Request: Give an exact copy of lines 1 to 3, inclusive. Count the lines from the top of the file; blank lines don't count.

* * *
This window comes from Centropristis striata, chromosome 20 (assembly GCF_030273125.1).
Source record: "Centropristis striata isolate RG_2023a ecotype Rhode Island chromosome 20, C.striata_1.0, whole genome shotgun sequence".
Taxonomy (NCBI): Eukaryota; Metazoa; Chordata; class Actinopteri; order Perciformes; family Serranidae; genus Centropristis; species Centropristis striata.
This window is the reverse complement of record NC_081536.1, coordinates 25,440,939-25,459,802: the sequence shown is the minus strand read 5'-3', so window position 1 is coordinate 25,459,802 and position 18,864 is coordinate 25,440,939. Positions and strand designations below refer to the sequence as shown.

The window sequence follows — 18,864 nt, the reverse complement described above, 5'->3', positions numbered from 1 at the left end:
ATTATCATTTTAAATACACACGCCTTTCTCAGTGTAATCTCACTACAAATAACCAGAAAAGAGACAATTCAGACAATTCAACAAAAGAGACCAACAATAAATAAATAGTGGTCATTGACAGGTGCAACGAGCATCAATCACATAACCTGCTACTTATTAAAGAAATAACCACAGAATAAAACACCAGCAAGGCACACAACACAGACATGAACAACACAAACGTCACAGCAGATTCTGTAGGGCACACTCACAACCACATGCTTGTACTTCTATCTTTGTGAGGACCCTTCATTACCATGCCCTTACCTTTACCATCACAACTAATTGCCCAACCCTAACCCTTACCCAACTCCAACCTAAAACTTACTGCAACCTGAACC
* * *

This window comes from Centropristis striata, chromosome 20 (assembly GCF_030273125.1).
Source record: "Centropristis striata isolate RG_2023a ecotype Rhode Island chromosome 20, C.striata_1.0, whole genome shotgun sequence".
Taxonomy (NCBI): Eukaryota; Metazoa; Chordata; class Actinopteri; order Perciformes; family Serranidae; genus Centropristis; species Centropristis striata.